There are few things done well here. The first is execution. It has something of a novella length which gives it space to develop a story but also a quick pace for events to happen without things lingering and dragging therefore making it a nice little page turner, more and more so as the story pulls together and the heart of the situation and the two central characters start interacting.

Another element done really well here is characters. There are quite a few because of the setting in the summer camp with counselor names bouncing around the pages and young campers being caught up in the mystery. However, there is a definite focus on Abe as the main character and a lot of this going from his perspective. Telling a story from a perspective always works well to still create mystery out of what is unknown to the character. The two sided (both good and bad depending on the part of the story) is that while the humanoid does have some character development and as gaps of mystery behind him because of taking Abe’s perspective, it also has the issue that the character doesn’t have quite the depth and is more of a supporting sort of deal. At times, it works and at times, it doesn’t.

Overall, Twisted Pines is a well-paced YA sci-fi novel. There’s an obvious improvement in dialogue here (in comparison to the previous story).  A lot of Twisted Pines is well-written, whether its building up the suspense or how the chapters are structured and the progression of the Abe’s character and his discoveries, especially on how it starts and ends. I can’t say that Abe, as well done of the character as it is, is too memorable but feels suitable in this story. There’s a lot more that can be explored with this story especially in terms of the humanoid however, its a simple page-turner story that keeps things straight forward and because of that, it also manages to keep it intriguing enough to keep want to know more about what happens next. This one is well worth the read.

Book Review: Lifel1k3 (Lifelike #1) by Jay Kristoff

Lifel1k3 (Lifelike #1)
by: Jay Kristoff

Lifelike

On a floating junkyard beneath a radiation sky, a deadly secret lies buried in the scrap. Eve isn’t looking for secrets—she’s too busy looking over her shoulder. The robot gladiator she’s just spent six months building has been reduced to a smoking wreck, and the only thing keeping her Grandpa from the grave was the fistful of credits she just lost to the bookies. To top it off, she’s discovered she can destroy electronics with the power of her mind, and the puritanical Brotherhood are building a coffin her size. If she’s ever had a worse day, Eve can’t remember it. But when Eve discovers the ruins of an android boy named Ezekiel in the scrap pile she calls home, her entire world comes crashing down. With her best friend Lemon Fresh and her robotic conscience, Cricket, in tow, she and Ezekiel will trek across deserts of irradiated glass, infiltrate towering megacities and scour the graveyard of humanity’s greatest folly to save the ones Eve loves, and learn the dark secrets of her past. Even if those secrets were better off staying buried. – Goodreads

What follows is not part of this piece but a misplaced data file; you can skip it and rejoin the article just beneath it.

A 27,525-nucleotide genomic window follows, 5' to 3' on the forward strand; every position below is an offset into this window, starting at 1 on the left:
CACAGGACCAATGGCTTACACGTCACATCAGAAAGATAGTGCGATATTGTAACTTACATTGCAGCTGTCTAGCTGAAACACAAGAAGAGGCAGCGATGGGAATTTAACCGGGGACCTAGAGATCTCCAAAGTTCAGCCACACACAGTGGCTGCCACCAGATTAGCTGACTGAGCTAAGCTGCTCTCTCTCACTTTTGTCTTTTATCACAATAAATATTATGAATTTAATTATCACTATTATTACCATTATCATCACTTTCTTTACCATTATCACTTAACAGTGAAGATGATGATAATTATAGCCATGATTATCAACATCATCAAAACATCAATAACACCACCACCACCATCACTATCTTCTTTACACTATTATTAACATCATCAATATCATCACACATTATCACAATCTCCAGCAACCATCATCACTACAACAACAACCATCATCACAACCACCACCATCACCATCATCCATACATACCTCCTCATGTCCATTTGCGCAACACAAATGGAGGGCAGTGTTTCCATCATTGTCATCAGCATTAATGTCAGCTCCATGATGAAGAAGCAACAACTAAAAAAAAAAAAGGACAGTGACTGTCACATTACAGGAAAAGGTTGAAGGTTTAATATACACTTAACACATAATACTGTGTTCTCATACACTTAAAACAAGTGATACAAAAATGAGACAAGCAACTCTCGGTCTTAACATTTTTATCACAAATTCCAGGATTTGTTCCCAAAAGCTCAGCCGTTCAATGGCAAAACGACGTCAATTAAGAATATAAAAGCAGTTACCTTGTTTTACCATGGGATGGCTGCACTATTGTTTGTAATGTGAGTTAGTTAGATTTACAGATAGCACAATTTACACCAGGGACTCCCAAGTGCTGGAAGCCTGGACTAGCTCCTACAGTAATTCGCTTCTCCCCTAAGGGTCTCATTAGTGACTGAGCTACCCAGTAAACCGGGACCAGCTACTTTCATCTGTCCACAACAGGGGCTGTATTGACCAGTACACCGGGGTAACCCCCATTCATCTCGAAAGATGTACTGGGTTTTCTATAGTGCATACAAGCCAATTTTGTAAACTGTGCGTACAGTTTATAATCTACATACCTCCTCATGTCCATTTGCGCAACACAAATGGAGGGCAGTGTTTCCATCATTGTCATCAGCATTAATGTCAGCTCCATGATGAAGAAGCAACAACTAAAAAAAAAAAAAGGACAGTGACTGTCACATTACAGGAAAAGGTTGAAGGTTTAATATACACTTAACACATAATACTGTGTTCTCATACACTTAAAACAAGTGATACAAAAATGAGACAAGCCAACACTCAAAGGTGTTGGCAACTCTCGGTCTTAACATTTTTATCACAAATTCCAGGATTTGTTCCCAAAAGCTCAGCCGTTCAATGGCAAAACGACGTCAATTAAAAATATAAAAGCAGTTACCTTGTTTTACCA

Post-apocalypse, YA, Androids: it seems like a rising theme in the next phase of science-fiction fantasy novels. Its not a bad thing to say the least. After the success of The Illuminae Trilogy, its hard to not give some regard to what comes up next for the two authors. While I have yet to look into Amie Kaufman’s solo novels, I’ve been stocking up on Jay Kristoff’s (coming soon is reading Nevernight). Since I’ve been on this sci-fi roll, I decided to give Lifelike a go, the first novel in a currently ongoing series where the second book has been released recently.

While the end game of the story, the twist and such wasn’t exactly hard to figure out, what works a lot here is the execution of the story. Lifelike introduces its characters very well. It also keeps a decent limit to how many characters are in focus while being able to make sure that all the characters serve their purpose in their existence in the story itself. The world itself gives it a lot more to think about because the main girls are Eve and her best friend Lemon Fresh who end up with their robot dog of sorts Cricket while finding a lifelike android which is referred as the almost-boy Ezekiel who starts waking up the memory of Eve throughout their journey to save Eve’s grandfather from the evil androids. There are relationships and conflicts and dilemmas as more secrets get dug up and remembered. Lemon and Eve’s friendship/sisterhood doesn’t get enough depth, but builds a general foundation, while Eve and Ezekiel end up having a lot of the drama involved.

While there isn’t anything particularly issues with the story, its a pity that the world doesn’t have more focus (although I’m sure as the story moves along in the sequels that it will). The future and the technology and the android lifelikes and such in this mass world feels very intriguing to discover and yet, its more focused on the people in the story than using it to build up. While I can’t say that I liked Lifelike quite as much as say the entirety of the Illuminae Files, even at its lowest point (which was very rare because that trilogy ranks very high on my favorites), Lifel1k3 as the first book does a good build for the foundation and has a decent reveal in establishing its characters. While there is some drag at a little part, it does do itself justice in the big finale and reveal.

Goodreads Score: 4/5